WHEN SELLING OR GIVING ISN’T ENOUGH
Reducing the risk in a client’s concentrated portfolio can go beyond selling shares or donating them to charity. In selected situations, other methods may be useful: Exchange funds. The client contributes shares from the concentrated position in return for a portion of a diversified stock portfolio. “We have recommended exchange funds in cases when a client didn’t have a charitable intent, wanted to diversify, but didn’t want to incur taxes now,” says Adam Fuller of Homrich Berg in Atlanta. “After being in the fund for seven years, this client receives a proportional distribution of the stocks in the fund.”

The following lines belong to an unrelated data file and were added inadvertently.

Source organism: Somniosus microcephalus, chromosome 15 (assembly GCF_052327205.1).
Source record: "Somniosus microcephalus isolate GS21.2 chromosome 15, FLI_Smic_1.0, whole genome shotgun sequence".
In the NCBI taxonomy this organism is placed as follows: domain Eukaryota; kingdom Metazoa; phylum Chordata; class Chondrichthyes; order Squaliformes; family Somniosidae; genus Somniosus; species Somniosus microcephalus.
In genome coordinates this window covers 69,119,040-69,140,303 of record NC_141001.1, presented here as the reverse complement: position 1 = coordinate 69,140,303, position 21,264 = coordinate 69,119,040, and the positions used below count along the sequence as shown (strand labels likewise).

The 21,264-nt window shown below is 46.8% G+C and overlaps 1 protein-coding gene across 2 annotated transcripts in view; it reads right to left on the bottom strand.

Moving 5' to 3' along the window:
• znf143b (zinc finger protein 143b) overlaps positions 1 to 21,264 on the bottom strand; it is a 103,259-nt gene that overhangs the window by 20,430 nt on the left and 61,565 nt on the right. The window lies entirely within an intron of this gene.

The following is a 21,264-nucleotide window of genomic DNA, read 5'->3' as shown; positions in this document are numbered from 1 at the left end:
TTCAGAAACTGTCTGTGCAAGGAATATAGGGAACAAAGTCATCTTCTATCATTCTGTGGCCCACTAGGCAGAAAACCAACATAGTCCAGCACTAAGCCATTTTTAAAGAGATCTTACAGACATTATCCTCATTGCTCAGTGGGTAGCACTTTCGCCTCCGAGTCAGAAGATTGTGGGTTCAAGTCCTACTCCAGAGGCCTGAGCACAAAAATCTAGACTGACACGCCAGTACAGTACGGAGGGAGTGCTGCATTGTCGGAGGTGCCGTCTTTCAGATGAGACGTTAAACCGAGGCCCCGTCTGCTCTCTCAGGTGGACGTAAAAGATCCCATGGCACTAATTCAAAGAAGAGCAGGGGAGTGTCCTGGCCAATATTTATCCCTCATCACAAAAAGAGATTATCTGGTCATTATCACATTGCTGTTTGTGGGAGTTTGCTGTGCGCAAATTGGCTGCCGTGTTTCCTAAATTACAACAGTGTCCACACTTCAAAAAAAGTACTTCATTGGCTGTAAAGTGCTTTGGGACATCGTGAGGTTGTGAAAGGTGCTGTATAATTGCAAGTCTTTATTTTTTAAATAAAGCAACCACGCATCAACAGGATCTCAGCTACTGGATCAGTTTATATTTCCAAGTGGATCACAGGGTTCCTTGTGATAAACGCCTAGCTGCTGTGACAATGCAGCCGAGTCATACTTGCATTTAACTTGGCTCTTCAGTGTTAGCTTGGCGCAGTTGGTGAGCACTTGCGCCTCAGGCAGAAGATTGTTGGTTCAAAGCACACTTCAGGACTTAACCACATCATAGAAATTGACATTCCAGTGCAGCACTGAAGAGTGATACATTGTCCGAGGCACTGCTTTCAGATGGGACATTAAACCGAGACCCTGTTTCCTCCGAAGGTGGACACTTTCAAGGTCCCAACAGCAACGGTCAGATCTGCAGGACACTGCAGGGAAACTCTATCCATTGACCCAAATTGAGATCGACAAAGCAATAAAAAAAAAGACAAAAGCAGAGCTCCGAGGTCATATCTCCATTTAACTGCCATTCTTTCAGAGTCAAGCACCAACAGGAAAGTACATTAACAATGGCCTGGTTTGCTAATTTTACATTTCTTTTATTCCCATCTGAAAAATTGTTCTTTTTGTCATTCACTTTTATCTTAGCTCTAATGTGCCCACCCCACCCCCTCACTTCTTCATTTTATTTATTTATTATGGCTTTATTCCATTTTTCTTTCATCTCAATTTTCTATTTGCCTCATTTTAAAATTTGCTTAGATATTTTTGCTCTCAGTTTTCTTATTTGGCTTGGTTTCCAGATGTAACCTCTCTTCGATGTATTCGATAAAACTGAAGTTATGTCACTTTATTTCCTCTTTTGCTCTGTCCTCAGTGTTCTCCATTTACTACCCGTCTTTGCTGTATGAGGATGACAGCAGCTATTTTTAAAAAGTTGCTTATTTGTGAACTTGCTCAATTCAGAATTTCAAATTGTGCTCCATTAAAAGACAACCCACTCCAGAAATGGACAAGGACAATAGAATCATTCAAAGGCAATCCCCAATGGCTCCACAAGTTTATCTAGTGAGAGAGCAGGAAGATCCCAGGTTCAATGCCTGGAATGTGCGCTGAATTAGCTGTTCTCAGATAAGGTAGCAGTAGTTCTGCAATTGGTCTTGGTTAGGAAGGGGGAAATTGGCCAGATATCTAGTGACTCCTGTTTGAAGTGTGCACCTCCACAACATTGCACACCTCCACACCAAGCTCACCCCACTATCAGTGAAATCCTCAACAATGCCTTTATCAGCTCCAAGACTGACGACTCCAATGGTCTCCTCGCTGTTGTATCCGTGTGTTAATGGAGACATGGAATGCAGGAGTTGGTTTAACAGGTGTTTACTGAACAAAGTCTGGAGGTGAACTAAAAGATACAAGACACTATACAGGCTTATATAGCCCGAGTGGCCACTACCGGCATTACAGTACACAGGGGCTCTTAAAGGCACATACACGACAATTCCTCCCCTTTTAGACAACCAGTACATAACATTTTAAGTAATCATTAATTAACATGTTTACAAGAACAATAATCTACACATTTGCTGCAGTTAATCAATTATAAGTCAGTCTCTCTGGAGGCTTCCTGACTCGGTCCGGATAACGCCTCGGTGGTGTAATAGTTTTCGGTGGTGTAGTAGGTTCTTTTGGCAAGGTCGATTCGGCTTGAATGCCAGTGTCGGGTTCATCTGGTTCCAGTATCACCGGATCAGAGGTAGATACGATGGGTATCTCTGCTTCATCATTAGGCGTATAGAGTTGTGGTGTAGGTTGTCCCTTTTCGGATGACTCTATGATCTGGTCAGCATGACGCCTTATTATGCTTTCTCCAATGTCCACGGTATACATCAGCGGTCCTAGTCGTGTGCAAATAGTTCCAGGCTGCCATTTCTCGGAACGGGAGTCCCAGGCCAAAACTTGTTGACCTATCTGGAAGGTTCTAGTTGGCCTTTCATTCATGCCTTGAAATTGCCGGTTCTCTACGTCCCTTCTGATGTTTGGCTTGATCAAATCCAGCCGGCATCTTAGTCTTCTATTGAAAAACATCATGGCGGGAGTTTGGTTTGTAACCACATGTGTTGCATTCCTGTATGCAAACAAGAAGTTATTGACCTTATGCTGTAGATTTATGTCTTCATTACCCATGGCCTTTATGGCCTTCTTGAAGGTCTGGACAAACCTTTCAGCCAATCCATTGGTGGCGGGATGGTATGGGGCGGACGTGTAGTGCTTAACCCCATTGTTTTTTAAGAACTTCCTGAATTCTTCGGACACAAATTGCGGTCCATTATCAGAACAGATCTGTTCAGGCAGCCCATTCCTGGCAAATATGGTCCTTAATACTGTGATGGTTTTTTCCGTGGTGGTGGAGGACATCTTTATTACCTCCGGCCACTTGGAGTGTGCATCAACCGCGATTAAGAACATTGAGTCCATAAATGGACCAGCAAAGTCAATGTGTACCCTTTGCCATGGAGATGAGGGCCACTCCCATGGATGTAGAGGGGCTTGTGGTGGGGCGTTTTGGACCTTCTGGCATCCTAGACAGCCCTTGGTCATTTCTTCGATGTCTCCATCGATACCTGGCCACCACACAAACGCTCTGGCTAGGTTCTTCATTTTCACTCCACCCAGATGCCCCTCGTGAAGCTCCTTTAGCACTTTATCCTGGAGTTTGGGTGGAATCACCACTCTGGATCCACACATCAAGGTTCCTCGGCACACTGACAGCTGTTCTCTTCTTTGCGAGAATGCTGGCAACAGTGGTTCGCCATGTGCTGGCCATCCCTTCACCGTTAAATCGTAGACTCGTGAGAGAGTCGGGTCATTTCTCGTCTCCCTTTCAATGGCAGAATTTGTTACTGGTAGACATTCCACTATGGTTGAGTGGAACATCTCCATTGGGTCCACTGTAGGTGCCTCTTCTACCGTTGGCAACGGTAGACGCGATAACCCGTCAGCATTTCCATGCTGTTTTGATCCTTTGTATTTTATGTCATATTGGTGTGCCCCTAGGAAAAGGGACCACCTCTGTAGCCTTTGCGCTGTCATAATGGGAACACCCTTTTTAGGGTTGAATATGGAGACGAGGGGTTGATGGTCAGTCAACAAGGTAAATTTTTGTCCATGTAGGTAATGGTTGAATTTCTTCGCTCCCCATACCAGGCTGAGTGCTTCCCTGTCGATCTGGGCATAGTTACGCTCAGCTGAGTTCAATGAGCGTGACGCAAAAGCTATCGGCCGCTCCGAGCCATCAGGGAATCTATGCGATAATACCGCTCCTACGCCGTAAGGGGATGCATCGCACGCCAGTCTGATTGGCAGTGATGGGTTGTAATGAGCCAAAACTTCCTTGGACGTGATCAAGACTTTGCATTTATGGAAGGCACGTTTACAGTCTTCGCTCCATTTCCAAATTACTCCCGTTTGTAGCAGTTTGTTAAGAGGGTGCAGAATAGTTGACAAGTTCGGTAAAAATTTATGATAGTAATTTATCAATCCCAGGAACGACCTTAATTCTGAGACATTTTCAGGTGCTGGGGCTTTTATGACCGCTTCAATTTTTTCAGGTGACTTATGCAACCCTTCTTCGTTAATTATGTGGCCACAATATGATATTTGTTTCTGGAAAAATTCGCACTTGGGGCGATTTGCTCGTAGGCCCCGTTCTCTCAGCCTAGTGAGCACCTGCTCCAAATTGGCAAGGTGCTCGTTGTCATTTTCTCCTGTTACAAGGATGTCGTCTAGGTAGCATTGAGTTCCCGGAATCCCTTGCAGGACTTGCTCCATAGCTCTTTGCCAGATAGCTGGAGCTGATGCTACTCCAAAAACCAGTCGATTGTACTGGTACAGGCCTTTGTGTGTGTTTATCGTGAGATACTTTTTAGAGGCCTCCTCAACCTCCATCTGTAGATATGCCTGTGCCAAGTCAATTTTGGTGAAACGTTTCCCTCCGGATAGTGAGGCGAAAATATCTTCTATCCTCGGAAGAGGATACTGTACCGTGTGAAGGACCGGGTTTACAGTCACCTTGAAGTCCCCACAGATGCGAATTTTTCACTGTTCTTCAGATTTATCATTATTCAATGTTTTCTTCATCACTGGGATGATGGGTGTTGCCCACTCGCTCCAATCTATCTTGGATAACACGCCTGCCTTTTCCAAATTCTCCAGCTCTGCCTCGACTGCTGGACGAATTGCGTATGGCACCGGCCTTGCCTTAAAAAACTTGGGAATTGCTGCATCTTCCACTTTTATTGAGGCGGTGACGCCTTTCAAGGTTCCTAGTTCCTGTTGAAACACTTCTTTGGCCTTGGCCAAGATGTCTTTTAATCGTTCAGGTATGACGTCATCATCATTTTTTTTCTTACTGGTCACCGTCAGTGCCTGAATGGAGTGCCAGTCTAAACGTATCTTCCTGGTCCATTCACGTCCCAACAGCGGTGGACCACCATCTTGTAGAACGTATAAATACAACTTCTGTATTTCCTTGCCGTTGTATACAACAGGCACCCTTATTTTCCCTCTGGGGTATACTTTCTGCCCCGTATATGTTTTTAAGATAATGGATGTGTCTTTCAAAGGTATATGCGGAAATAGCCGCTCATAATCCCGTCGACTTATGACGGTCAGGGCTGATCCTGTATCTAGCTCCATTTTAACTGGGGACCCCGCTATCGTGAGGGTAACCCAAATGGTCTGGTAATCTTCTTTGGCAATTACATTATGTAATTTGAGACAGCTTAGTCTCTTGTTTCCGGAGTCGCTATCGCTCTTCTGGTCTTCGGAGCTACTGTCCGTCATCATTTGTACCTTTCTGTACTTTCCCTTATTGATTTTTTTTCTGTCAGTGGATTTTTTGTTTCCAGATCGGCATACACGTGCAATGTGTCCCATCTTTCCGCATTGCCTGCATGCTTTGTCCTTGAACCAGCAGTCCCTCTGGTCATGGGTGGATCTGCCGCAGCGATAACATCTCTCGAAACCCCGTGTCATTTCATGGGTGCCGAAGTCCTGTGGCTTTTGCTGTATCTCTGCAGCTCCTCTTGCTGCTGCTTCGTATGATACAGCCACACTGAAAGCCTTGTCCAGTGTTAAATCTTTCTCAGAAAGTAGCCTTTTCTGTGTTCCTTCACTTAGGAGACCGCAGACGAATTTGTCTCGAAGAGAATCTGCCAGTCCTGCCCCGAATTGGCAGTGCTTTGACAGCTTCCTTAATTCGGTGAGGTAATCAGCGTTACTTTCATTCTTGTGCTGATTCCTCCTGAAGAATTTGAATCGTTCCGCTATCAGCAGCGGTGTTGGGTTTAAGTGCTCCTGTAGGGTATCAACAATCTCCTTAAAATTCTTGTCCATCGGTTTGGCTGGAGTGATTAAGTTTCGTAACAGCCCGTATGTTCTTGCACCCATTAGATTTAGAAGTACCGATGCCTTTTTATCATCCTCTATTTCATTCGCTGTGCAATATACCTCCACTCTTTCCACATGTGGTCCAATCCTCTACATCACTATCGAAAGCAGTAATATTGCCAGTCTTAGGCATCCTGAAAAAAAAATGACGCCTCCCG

The key is how well the shares in the fund perform. “Stocks that sounded good seven years ago, when the exchange fund was built, might not be so good today,” Fuller says.
Protective option collars. The client purchases a put option on the stock in the concentrated position, limiting the downside risk, and sells a call option to help fund the hedge. “This strategy is generally more effective for shorter periods of time,” says Lucas Bucl at KHC Wealth Management in Overland Park, Kansas, “rather than a permanent risk management strategy.”
Prepaid variable share forwards. The client enters into a contract to sell a variable number of shares in the future in exchange for cash now, typically 70% to 90% of the current value. “This diversification strategy defers taxes and establishes a floor (and ceiling) on the stock price,” Fuller says. “We have not had a client establish a variable forward in a number of years due to the high cost and uncertainty over tax regulations.” The investment minimums for such strategies may be $500,000 and up, Fuller says.